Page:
1

I have read a sutta where the Buddha says that there are elements from other religions in his dharma and certain elements from his dharma in other religions as well.

I'm looking for that sutta.

2

Perhaps one of the places it occurs is, there's something like that in, DN 25:

Nigrodha, you might think: ‘The ascetic Gotama speaks like this because he wants pupils.’ But you should not see it like this. Let your teacher remain your teacher.

You might think: ‘The ascetic Gotama speaks like this because he wants us to give up our recitation.’ But you should not see it like this. Let your recitation remain as it is.

You might think: ‘The ascetic Gotama speaks like this because he wants us to give up our livelihood.’ But you should not see it like this. Let your livelihood remain as it is.

You might think: ‘The ascetic Gotama speaks like this because he wants us to start doing things that are unskillful and considered unskillful in our tradition.’ But you should not see it like this. Let those things that are unskillful and considered unskillful in your tradition remain as they are.

You might think: ‘The ascetic Gotama speaks like this because he wants us to stop doing things that are skillful and considered skillful in our tradition.’ But you should not see it like this. Let those things that are skillful and considered skillful in your tradition remain as they are.

I do not speak for any of these reasons. Nigrodha, there are things that are unskillful, corrupted, leading to future lives, hurtful, resulting in suffering and future rebirth, old age, and death. I teach Dhamma so that those things may be given up. When you practice accordingly, corrupting qualities will be given up in you and cleansing qualities will grow. You’ll enter and remain in the fullness and abundance of wisdom, having realized it with your own insight in this very life.”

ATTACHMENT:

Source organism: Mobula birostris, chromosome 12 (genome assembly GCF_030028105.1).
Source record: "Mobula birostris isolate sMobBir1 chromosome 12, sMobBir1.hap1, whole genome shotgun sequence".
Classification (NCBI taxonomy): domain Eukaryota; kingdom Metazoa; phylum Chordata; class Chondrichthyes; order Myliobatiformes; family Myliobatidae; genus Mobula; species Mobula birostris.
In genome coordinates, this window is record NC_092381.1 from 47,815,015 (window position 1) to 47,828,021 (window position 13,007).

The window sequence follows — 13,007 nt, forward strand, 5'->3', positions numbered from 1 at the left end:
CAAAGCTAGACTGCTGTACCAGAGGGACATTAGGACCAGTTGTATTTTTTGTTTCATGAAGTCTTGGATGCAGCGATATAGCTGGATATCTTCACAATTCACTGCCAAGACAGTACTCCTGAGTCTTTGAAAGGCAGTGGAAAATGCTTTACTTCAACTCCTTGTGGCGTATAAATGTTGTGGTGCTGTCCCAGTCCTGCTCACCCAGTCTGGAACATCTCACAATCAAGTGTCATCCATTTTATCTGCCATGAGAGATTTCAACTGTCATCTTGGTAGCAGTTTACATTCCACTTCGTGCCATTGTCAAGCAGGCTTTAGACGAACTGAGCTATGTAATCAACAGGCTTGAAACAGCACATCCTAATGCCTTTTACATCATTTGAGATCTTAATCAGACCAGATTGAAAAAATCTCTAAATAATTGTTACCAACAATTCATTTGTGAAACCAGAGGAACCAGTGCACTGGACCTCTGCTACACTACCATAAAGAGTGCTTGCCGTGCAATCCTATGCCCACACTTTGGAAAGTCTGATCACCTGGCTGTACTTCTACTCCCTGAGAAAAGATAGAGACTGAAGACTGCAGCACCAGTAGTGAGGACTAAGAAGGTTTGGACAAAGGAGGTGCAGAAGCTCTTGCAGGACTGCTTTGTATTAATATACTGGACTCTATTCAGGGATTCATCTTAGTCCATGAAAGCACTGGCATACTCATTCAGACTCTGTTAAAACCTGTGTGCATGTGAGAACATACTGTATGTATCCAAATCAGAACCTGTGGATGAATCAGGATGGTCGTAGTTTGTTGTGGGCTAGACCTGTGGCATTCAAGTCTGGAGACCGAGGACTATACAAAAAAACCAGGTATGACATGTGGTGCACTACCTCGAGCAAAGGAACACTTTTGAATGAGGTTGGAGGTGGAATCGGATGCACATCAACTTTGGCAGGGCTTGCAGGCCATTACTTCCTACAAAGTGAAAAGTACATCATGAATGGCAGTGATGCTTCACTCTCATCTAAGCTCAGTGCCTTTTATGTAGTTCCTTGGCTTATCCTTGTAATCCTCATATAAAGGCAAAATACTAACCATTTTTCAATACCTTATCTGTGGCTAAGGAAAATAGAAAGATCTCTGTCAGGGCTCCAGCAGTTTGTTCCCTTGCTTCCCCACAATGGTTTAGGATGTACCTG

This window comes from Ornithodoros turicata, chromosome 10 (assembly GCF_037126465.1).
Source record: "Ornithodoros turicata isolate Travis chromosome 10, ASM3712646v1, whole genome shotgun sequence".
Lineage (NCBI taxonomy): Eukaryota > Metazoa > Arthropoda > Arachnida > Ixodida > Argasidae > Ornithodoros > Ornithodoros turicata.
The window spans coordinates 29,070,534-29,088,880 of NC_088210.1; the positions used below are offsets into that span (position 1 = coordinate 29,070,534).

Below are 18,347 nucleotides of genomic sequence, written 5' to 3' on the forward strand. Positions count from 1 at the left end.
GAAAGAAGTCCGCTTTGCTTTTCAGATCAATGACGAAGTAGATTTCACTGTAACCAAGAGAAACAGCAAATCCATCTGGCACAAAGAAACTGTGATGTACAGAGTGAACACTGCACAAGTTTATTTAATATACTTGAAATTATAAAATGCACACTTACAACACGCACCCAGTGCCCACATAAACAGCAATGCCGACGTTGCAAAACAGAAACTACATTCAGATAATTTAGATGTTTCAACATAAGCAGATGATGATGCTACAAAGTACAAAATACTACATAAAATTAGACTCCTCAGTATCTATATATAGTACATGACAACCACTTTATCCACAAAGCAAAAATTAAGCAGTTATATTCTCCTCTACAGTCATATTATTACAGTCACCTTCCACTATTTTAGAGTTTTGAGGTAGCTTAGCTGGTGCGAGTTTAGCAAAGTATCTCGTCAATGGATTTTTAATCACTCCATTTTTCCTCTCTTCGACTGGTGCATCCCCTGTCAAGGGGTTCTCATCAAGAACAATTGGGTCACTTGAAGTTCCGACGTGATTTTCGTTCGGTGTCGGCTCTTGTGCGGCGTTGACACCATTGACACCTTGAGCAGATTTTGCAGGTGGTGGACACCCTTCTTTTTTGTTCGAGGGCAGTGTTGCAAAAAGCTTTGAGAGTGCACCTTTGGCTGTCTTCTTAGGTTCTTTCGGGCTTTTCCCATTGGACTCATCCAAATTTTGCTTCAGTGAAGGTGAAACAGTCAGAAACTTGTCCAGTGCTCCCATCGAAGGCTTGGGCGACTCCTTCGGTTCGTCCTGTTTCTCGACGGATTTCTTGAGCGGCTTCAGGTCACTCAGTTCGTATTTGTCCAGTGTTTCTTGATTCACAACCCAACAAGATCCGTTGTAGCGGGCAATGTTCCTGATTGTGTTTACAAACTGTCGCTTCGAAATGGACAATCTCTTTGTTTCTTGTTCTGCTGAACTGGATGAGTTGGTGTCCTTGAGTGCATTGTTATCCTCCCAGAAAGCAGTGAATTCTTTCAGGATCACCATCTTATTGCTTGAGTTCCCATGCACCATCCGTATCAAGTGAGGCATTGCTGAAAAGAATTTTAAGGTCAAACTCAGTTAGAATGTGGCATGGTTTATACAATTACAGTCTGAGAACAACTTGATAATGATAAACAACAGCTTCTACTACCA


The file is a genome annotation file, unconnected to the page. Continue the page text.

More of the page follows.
I think if you read this quote out of context it says something like, "Keep your other religions" and even "Other religions are compatible with (not incompatible with) the Buddha's doctrine."

Piya Tan's introduction says

This sutta is a good example of early Buddhist humour. It is also an important document on the Buddhist tolerance of other faiths and as such serves as an excellent platform for interfaith dialogue. It also shows that the Buddha does not always teach to convert, but teaches because there are negative and bad states that bring about rebirth and suffering, and it is to free us from them that the Buddha teaches.

... and later ...

On a higher level, the Buddha is declaring that he is not teaching a new religion, but a universal spirituality that underlies any religious teaching worth its salt.

However I'm not sure I read it quite that way in context. I think the body of the sutta explains the ascetic's practice but eventually gets to saying that that's not "the heartwood" -- and the heartwood is what the Buddha teaches. Also the next paragraph implies that the audience should have taken the Buddha as their teacher:

When this was said, those wanderers sat silent, dismayed, shoulders drooping, downcast, depressed, with nothing to say, as if their minds were possessed by Māra. Then the Buddha thought: “All these foolish people have been touched by the Wicked One! For not even a single one thinks: ‘Come, let us lead the spiritual life under the ascetic Gotama for the sake of enlightenment—for what do seven days matter?’

More specifically I interpret the quoted passage as saying, "Gotama doesn't want pupils, doesn't want us to give up recitation", etc. -- i.e. it's denying that Gotama wants these (worldly, perhaps competitive) things -- and it's this that's a better explanation of what Gotama wants, i.e. the motive for which he teaches:

I do not speak for any of these reasons. Nigrodha, there are things that are unskillful, corrupted, leading to future lives, hurtful, resulting in suffering and future rebirth, old age, and death. I teach Dhamma so that those things may be given up. When you practice accordingly, corrupting qualities will be given up in you and cleansing qualities will grow. You’ll enter and remain in the fullness and abundance of wisdom, having realized it with your own insight in this very life.

Quite possibly, though, this is a good model for how to engage in "inter-faith dialog". This might be an example of that: Where does the Dalai Lama say '... be a better whatever you already are'?

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